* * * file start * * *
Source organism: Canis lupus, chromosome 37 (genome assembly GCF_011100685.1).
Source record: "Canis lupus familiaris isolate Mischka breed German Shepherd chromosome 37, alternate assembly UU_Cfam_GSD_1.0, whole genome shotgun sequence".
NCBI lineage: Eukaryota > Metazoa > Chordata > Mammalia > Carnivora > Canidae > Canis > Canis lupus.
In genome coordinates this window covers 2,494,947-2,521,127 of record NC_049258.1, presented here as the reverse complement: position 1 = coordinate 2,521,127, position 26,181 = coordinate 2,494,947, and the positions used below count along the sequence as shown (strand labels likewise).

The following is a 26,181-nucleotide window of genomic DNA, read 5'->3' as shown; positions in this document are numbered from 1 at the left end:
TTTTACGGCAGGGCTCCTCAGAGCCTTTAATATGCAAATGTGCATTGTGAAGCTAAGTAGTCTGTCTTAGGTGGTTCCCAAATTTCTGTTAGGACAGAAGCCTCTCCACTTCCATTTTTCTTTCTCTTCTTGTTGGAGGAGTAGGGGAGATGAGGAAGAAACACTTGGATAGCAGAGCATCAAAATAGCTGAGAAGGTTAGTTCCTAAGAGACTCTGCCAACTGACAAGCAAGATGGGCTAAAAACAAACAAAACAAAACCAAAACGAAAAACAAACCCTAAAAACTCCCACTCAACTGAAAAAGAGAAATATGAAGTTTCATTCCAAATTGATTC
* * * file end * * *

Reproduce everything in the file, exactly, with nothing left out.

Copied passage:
Source organism: Canis lupus, chromosome 37 (genome assembly GCF_011100685.1).
Source record: "Canis lupus familiaris isolate Mischka breed German Shepherd chromosome 37, alternate assembly UU_Cfam_GSD_1.0, whole genome shotgun sequence".
NCBI lineage: Eukaryota > Metazoa > Chordata > Mammalia > Carnivora > Canidae > Canis > Canis lupus.
In genome coordinates this window covers 2,494,947-2,521,127 of record NC_049258.1, presented here as the reverse complement: position 1 = coordinate 2,521,127, position 26,181 = coordinate 2,494,947, and the positions used below count along the sequence as shown (strand labels likewise).

The following is a 26,181-nucleotide window of genomic DNA, read 5'->3' as shown; positions in this document are numbered from 1 at the left end:
TTTTACGGCAGGGCTCCTCAGAGCCTTTAATATGCAAATGTGCATTGTGAAGCTAAGTAGTCTGTCTTAGGTGGTTCCCAAATTTCTGTTAGGACAGAAGCCTCTCCACTTCCATTTTTCTTTCTCTTCTTGTTGGAGGAGTAGGGGAGATGAGGAAGAAACACTTGGATAGCAGAGCATCAAAATAGCTGAGAAGGTTAGTTCCTAAGAGACTCTGCCAACTGACAAGCAAGATGGGCTAAAAACAAACAAAACAAAACCAAAACGAAAAACAAACCCTAAAAACTCCCACTCAACTGAAAAAGAGAAATATGAAGTTTCATTCCAAATTGATTC